Conclusion What is EPC? The engineering and construction contractor will carry out the detailed engineering design of the project, procure all the equipment and materials necessary, and then construct to deliver a functioning facility or asset to their clients. One of the special modes of carrying out international business is a turnkey project. The term turn-key project Turn-key delivery describes a project or the delivery of such in which the supplier or provider is responsible to the client for the entire result of the project and presents it to the client completely finished and ready to use. Synonyms for the term turnkey project are a turn-key solution, turn-key delivery, or ready-to-use.
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Under the usual arrangements for this type of contract, the entity carries out all the Engineering, Procurement and Construction: providing a fully-equipped facility, ready for operation at the "turn of the key". This type of contract is usually negotiated between the parties. These risk sharing principles have been beneficial for both parties, the Employer signing a contract at a lower price and only having further costs when particular unusual risks actually eventuate, and the Contractor avoiding pricing such risks which are hard to evaluate.
These risk sharing principles are continued in the new updated versions of the Red and Yellow Books. During recent years it has been noticed that much of the construction market requires a form of contract where certainty of final price, and often of completion date, are of extreme importance. Employers on such turnkey projects are willing to pay more - often considerably more - for their project if they can be more certain that the agreed final price will not be exceeded.
Often the construction project the EPC - Engineer, Procure, Construct - Contract is only one part of a complicated commercial venture, and financial or other failure of this construction project will jeopardize the whole venture. For such projects it is necessary for the Contractor to assume responsibility for a wider range of risks than under the traditional Red and Yellow Books.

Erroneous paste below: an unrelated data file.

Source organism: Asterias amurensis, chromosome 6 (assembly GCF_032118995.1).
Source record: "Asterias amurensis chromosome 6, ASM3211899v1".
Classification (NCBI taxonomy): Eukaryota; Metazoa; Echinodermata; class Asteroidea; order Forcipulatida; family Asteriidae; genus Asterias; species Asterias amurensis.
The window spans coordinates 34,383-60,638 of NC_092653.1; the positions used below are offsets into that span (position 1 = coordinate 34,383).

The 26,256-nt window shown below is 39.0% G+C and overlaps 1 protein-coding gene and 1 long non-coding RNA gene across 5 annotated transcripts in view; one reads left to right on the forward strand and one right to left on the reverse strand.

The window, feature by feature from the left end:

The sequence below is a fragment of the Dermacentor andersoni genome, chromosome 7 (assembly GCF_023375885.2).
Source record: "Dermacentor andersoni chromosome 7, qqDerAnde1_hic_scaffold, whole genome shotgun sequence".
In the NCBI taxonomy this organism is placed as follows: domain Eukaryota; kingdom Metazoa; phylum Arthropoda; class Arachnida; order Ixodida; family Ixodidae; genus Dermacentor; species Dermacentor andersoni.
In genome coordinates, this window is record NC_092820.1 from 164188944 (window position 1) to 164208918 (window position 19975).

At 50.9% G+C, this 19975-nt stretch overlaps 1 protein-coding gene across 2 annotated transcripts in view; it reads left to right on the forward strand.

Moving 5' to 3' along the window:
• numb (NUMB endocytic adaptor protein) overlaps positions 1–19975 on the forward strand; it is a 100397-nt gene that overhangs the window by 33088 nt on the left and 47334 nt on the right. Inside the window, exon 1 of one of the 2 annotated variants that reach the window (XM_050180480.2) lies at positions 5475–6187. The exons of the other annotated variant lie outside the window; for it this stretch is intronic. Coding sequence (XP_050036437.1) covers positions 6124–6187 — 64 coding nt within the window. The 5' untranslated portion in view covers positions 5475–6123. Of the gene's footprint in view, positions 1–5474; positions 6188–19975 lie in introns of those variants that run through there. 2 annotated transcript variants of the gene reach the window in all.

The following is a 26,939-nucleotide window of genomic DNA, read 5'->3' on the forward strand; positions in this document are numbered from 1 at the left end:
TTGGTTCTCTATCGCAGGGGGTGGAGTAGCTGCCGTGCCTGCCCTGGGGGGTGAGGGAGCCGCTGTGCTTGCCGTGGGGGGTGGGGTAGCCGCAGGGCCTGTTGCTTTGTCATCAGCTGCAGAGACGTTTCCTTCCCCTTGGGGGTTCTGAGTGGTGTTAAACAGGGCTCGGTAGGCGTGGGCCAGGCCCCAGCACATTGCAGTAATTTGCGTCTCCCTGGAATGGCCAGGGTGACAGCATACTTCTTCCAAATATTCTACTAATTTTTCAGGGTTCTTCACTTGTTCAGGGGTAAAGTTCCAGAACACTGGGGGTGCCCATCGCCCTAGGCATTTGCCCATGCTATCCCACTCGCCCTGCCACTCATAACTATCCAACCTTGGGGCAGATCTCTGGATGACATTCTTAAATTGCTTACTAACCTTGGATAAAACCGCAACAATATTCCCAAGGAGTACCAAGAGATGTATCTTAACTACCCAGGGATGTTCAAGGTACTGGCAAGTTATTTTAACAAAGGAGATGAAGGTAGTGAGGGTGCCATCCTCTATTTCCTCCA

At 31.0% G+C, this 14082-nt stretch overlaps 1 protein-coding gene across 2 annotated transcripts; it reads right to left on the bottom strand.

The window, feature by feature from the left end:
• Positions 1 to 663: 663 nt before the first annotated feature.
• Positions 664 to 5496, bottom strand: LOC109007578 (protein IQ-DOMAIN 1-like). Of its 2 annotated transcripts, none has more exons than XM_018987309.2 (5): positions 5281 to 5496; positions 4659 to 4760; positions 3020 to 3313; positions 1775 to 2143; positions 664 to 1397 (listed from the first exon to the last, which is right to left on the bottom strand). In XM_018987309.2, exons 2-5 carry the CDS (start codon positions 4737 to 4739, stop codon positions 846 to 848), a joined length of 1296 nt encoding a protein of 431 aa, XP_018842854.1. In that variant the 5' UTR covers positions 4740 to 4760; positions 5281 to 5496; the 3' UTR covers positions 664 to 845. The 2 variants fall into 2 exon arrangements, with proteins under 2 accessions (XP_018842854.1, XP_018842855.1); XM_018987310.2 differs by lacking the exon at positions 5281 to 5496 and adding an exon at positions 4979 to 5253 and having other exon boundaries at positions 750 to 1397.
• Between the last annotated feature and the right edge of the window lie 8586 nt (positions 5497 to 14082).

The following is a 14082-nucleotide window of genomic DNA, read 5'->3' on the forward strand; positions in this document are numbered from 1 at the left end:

To obtain increased certainty of the final price, the Contractor is often asked to cover such risks as the occurrence of poor or unexpected ground conditions, and that what is set out in the requirements prepared by the Employer actually will result in the desired objective. If the Contractor is to carry such risks, the Employer obviously must give him the time and opportunity to obtain and consider all relevant information before the Contractor is asked to sign on a fixed contract price.
The Employer must also realize that asking serious contractors to price such risks will increase the construction cost and result in some projects not being commercially viable. Even under such contracts the Employer does carry certain risks such as the risks of war, terrorism and the like and the other risks of Force Majeure, and it is always possible, and sometimes advisable, for the Parties to discuss other risk sharing arrangements before entering into the Contract.
In the case of BOT Build - Operate - Transfer projects, which are normally negotiated as a package, the allocation of risk provided for in the turnkey construction Contract negotiated initially between the Sponsors and the EPC Contractor may need to be adjusted in order to take into account the final allocation of all risks between the various contracts forming the BOT package.
Apart from the more recent and rapid development of privately financed projects demanding contract terms ensuring increased certainty of price and performance, it has long been apparent that many employers, particularly in the public sector, in a wide range of countries have demanded similar contract terms, at least for turnkey contracts. This need of many employers has not gone unnoticed, and FIDIC has considered it better for all parties for this need to be openly recognised and regularised.
Thus the Employer does not have to attempt to alter a standard form intended for another risk arrangement, and the Contractor is fully aware of the increased risks he must bear. Clearly the Contractor will rightly increase his tender price to account for such extra risks.
The Tenderer should then be permitted and required to verify all relevant information and data and make any necessary investigations. He shall also carry out any necessary design and detailing of the specific equipment and plant he is offering, allowing him to offer solutions best suited to his equipment and experience. Therefore the tendering procedure has to permit discussions between the Tenderer and the Employer about technical matters and commercial conditions.
All such matters, when agreed, shall then form part of the signed Contract. Thereafter the Contractor should be given freedom to carry out the work in his chosen manner, provided the end result meets the performance criteria specified by the Employer.
Clearly the Employer will wish to know and follow progress of the work and be assured that the time programme is being followed. A feature of this type of contract is that the Contractor has to prove the reliability and performance of his plant and equipment.